From: Keutgen, Walter (email@example.com)
Date: Thu Mar 30 2006 - 10:30:32 CST
I tend to attribute the wrong author to some quotations. Probably an effect of missing eye guidance in flat text.
So first I apologize for this.
We two almost agree and, as the message thread necessarily branches, I would like to summarize my opinion,
also in order that the people intervening do not attribute opinions that I do not have to me.
Regarding "superscript o" and the use of degree sign instead I will respond separately.
My opinion is:
About "Mme", "Melle", "Mgr", "Dr", "Ir"
1. Superscripts in the abbreviations are not *necessary* in French for "decent" printing.
Somebody, not you, used "decent" in the thread.
2. You provide the best argumentation for this below.
The abbreviations are so strictly codified that everybody identifies them as abbreviations and
knows at least the current ones.
Somebody not knowing one of them will not be helped by superscripting.
3. For *elegant* printing e.g. in wedding invitations and the like, one might opt for superscripting.
4. The coding for the superscripting should be at a higher level than the character level,
what I called "rich text" i.e. not the object of the Unicode standard.
5. In no case should one use characters of the "IPA extensions" or
any else that one could find in the Unicode character set for this.
About ordinal numbers (1er, 2ème etc.)
a. The endings should be superscripted for "decent" printing.
In order that the reader more easily recognizes the number.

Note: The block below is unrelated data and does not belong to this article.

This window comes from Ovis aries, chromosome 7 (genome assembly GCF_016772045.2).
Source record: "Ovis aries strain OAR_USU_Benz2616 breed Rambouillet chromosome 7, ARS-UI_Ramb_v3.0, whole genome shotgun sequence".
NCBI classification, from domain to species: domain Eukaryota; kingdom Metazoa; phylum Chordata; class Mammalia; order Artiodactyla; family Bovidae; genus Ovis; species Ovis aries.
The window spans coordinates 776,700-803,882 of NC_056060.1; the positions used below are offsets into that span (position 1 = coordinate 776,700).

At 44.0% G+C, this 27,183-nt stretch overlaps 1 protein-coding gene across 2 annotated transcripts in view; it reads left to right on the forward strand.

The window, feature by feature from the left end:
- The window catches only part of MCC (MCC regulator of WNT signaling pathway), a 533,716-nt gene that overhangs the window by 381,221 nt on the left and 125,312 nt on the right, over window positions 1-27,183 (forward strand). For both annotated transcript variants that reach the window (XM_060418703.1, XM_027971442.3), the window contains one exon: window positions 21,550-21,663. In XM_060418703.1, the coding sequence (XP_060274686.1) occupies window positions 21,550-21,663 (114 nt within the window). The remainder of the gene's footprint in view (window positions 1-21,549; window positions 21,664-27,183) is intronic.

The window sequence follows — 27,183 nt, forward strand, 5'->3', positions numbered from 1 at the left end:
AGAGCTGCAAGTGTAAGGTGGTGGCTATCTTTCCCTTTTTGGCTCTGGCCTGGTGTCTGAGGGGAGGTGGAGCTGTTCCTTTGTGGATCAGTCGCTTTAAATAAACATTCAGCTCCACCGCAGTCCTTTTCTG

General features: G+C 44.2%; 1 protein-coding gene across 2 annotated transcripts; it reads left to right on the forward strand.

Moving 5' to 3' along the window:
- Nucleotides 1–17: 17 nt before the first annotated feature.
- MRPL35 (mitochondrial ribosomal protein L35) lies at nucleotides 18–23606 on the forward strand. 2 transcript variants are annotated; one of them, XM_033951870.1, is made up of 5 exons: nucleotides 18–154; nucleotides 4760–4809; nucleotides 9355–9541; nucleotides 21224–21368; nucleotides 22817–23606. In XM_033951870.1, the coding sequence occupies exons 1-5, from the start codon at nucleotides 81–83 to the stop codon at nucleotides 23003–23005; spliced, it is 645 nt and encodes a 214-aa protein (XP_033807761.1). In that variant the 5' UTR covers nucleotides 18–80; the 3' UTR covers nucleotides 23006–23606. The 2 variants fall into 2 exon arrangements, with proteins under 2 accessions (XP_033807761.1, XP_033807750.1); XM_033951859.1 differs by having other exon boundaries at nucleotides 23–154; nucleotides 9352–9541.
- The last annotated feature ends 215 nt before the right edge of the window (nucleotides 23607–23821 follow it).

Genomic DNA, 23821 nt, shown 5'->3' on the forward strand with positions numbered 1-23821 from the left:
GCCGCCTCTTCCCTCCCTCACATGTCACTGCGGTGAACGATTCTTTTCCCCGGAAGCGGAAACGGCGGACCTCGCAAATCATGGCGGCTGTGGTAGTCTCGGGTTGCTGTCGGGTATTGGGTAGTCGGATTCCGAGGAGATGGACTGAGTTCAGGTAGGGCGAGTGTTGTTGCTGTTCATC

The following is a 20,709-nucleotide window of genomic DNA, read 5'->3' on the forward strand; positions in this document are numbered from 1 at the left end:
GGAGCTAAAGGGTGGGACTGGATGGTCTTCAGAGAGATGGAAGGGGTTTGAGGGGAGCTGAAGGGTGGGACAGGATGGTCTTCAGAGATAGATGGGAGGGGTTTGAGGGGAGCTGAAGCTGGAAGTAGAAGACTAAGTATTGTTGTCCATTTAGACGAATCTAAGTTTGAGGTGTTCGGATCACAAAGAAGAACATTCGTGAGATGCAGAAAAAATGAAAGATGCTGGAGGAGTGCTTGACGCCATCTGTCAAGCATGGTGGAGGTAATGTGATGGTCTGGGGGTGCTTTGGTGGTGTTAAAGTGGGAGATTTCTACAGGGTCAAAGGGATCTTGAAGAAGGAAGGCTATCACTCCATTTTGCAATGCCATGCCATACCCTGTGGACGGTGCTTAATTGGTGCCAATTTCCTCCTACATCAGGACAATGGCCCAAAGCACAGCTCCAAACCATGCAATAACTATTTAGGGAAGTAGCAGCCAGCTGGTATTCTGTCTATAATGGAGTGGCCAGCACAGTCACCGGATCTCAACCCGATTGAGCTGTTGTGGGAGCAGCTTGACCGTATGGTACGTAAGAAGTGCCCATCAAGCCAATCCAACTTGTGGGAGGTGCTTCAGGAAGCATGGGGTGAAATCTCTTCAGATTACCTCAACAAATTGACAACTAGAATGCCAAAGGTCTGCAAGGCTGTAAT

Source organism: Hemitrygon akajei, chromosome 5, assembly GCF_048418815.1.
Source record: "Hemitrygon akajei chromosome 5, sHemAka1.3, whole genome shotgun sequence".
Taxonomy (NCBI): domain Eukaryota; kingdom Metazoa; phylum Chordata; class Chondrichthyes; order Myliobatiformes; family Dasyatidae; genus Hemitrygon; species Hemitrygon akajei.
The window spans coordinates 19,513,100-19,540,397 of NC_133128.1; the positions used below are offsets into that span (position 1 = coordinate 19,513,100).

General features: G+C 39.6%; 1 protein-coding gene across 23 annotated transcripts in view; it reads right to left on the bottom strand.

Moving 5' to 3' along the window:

b. The Unicode standard does not support these superscripts either.
c. One cannot blame Unicode for this, because neither ISO-8859
nor the keyboard designers did anything for this.
d. For flat text the computer has even lost the ability of the
mechanical typewriter of turning the drum by one tooth.
e. The computer has solved the problem by "word processors"
with autocorrect functions.
d. and e. apply also to the abbreviation discussion. I would however not fumble with the drum of a mechanical typewriter for "Melle", as the "ll" would end significantly above the "M" and as a matter of standardization not for "Mme" either.
* Do I correctly understand the Unicode standard regarding this?
* Are you advocating that some kind of formatting marks be added to Unicode for this purpose?
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From: Philippe Verdy [mailto:firstname.lastname@example.org]
Sent: Mittwoch, den 29. März 2006 23:09
To: Keutgen, Walter
Subject: Re: How to encode abbreviations [Was: Representative glyphs for combining kannada signs]
From: "Keutgen, Walter" <email@example.com>
> your remark is similar to Antoine Leca's of 2006.03.28 10:12 GMT
>>One of my prefered is the French use of ° to mark
>>the abbreviation of a final o (as in 1º, 2º), and the Spanish use of º to
It is not: the degree after the number above does not designate a o letter. It is merely away to use a superscript instead of the actual ones. The actual superscripts used would be:
"1<sup>er</sup>" (for singular masculine), "1<sup>ère</sup>" (or "1<sup>re</sup>", for singular feminine), and their plurals, instead of "1°" that any french would interpret as "one degree", but not as not the adjective "premier" or "première" (=first), or the adverb "premièrement" (=at first).